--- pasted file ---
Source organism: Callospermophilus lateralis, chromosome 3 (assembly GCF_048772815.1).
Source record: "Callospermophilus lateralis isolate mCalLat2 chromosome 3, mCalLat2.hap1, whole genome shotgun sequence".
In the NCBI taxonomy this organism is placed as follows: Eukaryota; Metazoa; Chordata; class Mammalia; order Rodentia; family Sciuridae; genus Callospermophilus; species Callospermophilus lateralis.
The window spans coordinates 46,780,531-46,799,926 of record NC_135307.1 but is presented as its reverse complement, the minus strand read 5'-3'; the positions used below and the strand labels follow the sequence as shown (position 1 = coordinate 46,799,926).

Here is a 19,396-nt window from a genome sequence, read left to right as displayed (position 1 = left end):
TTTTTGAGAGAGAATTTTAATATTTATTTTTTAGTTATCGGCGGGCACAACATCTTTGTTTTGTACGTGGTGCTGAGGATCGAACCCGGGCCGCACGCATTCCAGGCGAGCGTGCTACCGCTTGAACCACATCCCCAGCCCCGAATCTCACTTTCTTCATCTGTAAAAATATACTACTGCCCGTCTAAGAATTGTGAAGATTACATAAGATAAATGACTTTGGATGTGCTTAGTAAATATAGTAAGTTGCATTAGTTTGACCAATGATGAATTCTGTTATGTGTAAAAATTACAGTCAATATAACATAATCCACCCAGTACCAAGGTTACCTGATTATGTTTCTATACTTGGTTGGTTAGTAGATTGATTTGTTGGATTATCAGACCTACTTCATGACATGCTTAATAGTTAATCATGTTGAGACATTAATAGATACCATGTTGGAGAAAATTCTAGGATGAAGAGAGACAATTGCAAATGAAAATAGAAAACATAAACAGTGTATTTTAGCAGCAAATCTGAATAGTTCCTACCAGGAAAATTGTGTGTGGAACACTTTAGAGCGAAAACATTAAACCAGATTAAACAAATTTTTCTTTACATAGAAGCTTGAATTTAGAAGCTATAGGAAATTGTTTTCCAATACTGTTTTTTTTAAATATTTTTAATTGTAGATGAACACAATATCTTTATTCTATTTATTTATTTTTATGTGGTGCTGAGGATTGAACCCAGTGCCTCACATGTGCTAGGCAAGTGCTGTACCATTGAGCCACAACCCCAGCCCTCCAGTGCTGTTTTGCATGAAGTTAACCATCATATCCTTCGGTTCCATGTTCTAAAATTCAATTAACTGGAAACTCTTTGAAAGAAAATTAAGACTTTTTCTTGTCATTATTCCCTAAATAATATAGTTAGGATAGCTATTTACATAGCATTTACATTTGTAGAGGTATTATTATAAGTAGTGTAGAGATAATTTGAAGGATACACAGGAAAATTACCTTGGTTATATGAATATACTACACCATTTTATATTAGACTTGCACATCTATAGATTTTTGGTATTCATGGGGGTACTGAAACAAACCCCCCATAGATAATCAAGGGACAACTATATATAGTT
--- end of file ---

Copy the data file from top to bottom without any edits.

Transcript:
Source organism: Callospermophilus lateralis, chromosome 3 (assembly GCF_048772815.1).
Source record: "Callospermophilus lateralis isolate mCalLat2 chromosome 3, mCalLat2.hap1, whole genome shotgun sequence".
In the NCBI taxonomy this organism is placed as follows: Eukaryota; Metazoa; Chordata; class Mammalia; order Rodentia; family Sciuridae; genus Callospermophilus; species Callospermophilus lateralis.
The window spans coordinates 46,780,531-46,799,926 of record NC_135307.1 but is presented as its reverse complement, the minus strand read 5'-3'; the positions used below and the strand labels follow the sequence as shown (position 1 = coordinate 46,799,926).

Here is a 19,396-nt window from a genome sequence, read left to right as displayed (position 1 = left end):
TTTTTGAGAGAGAATTTTAATATTTATTTTTTAGTTATCGGCGGGCACAACATCTTTGTTTTGTACGTGGTGCTGAGGATCGAACCCGGGCCGCACGCATTCCAGGCGAGCGTGCTACCGCTTGAACCACATCCCCAGCCCCGAATCTCACTTTCTTCATCTGTAAAAATATACTACTGCCCGTCTAAGAATTGTGAAGATTACATAAGATAAATGACTTTGGATGTGCTTAGTAAATATAGTAAGTTGCATTAGTTTGACCAATGATGAATTCTGTTATGTGTAAAAATTACAGTCAATATAACATAATCCACCCAGTACCAAGGTTACCTGATTATGTTTCTATACTTGGTTGGTTAGTAGATTGATTTGTTGGATTATCAGACCTACTTCATGACATGCTTAATAGTTAATCATGTTGAGACATTAATAGATACCATGTTGGAGAAAATTCTAGGATGAAGAGAGACAATTGCAAATGAAAATAGAAAACATAAACAGTGTATTTTAGCAGCAAATCTGAATAGTTCCTACCAGGAAAATTGTGTGTGGAACACTTTAGAGCGAAAACATTAAACCAGATTAAACAAATTTTTCTTTACATAGAAGCTTGAATTTAGAAGCTATAGGAAATTGTTTTCCAATACTGTTTTTTTTAAATATTTTTAATTGTAGATGAACACAATATCTTTATTCTATTTATTTATTTTTATGTGGTGCTGAGGATTGAACCCAGTGCCTCACATGTGCTAGGCAAGTGCTGTACCATTGAGCCACAACCCCAGCCCTCCAGTGCTGTTTTGCATGAAGTTAACCATCATATCCTTCGGTTCCATGTTCTAAAATTCAATTAACTGGAAACTCTTTGAAAGAAAATTAAGACTTTTTCTTGTCATTATTCCCTAAATAATATAGTTAGGATAGCTATTTACATAGCATTTACATTTGTAGAGGTATTATTATAAGTAGTGTAGAGATAATTTGAAGGATACACAGGAAAATTACCTTGGTTATATGAATATACTACACCATTTTATATTAGACTTGCACATCTATAGATTTTTGGTATTCATGGGGGTACTGAAACAAACCCCCCATAGATAATCAAGGGACAACTATATATAGTT